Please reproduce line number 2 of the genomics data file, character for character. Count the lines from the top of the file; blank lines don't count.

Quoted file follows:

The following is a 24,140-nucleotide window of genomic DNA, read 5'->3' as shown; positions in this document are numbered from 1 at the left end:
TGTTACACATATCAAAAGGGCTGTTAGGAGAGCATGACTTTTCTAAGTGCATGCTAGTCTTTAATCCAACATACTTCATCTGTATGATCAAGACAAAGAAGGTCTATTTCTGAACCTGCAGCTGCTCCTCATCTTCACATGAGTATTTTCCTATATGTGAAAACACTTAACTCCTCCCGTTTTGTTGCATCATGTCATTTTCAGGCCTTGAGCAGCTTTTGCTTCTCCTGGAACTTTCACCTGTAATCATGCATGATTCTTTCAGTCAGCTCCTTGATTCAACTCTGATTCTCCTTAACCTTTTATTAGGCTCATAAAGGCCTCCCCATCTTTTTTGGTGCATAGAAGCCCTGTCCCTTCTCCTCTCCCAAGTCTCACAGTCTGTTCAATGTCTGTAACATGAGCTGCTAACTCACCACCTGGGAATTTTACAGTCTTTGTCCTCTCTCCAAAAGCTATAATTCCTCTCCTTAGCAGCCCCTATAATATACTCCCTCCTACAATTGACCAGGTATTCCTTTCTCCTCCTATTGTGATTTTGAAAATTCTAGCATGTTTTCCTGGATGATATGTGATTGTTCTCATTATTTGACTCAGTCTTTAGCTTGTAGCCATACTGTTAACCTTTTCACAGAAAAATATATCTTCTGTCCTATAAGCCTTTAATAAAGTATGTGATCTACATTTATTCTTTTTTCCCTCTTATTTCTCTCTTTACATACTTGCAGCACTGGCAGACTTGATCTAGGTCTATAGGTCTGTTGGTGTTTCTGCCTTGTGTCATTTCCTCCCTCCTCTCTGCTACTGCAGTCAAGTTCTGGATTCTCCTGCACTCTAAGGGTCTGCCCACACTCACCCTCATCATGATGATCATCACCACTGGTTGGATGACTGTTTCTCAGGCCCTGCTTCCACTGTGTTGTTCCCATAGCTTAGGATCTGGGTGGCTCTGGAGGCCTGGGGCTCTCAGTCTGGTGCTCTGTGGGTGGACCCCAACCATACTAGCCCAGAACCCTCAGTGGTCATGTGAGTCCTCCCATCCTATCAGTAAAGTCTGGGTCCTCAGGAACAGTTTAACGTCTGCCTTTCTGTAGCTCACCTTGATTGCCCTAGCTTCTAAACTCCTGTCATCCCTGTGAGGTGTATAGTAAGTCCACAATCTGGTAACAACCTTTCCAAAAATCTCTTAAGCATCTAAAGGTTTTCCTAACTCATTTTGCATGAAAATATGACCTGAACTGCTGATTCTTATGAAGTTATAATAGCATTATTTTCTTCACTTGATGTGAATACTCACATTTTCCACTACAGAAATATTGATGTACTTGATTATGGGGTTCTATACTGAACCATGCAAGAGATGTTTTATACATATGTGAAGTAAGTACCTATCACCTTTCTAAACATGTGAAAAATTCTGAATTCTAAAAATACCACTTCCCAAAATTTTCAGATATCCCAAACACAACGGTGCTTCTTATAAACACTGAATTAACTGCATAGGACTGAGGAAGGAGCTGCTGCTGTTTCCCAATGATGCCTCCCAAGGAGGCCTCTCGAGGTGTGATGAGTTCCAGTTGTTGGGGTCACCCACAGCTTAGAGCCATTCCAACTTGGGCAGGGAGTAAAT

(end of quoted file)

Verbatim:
TGTTACACATATCAAAAGGGCTGTTAGGAGAGCATGACTTTTCTAAGTGCATGCTAGTCTTTAATCCAACATACTTCATCTGTATGATCAAGACAAAGAAGGTCTATTTCTGAACCTGCAGCTGCTCCTCATCTTCACATGAGTATTTTCCTATATGTGAAAACACTTAACTCCTCCCGTTTTGTTGCATCATGTCATTTTCAGGCCTTGAGCAGCTTTTGCTTCTCCTGGAACTTTCACCTGTAATCATGCATGATTCTTTCAGTCAGCTCCTTGATTCAACTCTGATTCTCCTTAACCTTTTATTAGGCTCATAAAGGCCTCCCCATCTTTTTTGGTGCATAGAAGCCCTGTCCCTTCTCCTCTCCCAAGTCTCACAGTCTGTTCAATGTCTGTAACATGAGCTGCTAACTCACCACCTGGGAATTTTACAGTCTTTGTCCTCTCTCCAAAAGCTATAATTCCTCTCCTTAGCAGCCCCTATAATATACTCCCTCCTACAATTGACCAGGTATTCCTTTCTCCTCCTATTGTGATTTTGAAAATTCTAGCATGTTTTCCTGGATGATATGTGATTGTTCTCATTATTTGACTCAGTCTTTAGCTTGTAGCCATACTGTTAACCTTTTCACAGAAAAATATATCTTCTGTCCTATAAGCCTTTAATAAAGTATGTGATCTACATTTATTCTTTTTTCCCTCTTATTTCTCTCTTTACATACTTGCAGCACTGGCAGACTTGATCTAGGTCTATAGGTCTGTTGGTGTTTCTGCCTTGTGTCATTTCCTCCCTCCTCTCTGCTACTGCAGTCAAGTTCTGGATTCTCCTGCACTCTAAGGGTCTGCCCACACTCACCCTCATCATGATGATCATCACCACTGGTTGGATGACTGTTTCTCAGGCCCTGCTTCCACTGTGTTGTTCCCATAGCTTAGGATCTGGGTGGCTCTGGAGGCCTGGGGCTCTCAGTCTGGTGCTCTGTGGGTGGACCCCAACCATACTAGCCCAGAACCCTCAGTGGTCATGTGAGTCCTCCCATCCTATCAGTAAAGTCTGGGTCCTCAGGAACAGTTTAACGTCTGCCTTTCTGTAGCTCACCTTGATTGCCCTAGCTTCTAAACTCCTGTCATCCCTGTGAGGTGTATAGTAAGTCCACAATCTGGTAACAACCTTTCCAAAAATCTCTTAAGCATCTAAAGGTTTTCCTAACTCATTTTGCATGAAAATATGACCTGAACTGCTGATTCTTATGAAGTTATAATAGCATTATTTTCTTCACTTGATGTGAATACTCACATTTTCCACTACAGAAATATTGATGTACTTGATTATGGGGTTCTATACTGAACCATGCAAGAGATGTTTTATACATATGTGAAGTAAGTACCTATCACCTTTCTAAACATGTGAAAAATTCTGAATTCTAAAAATACCACTTCCCAAAATTTTCAGATATCCCAAACACAACGGTGCTTCTTATAAACACTGAATTAACTGCATAGGACTGAGGAAGGAGCTGCTGCTGTTTCCCAATGATGCCTCCCAAGGAGGCCTCTCGAGGTGTGATGAGTTCCAGTTGTTGGGGTCACCCACAGCTTAGAGCCATTCCAACTTGGGCAGGGAGTAAAT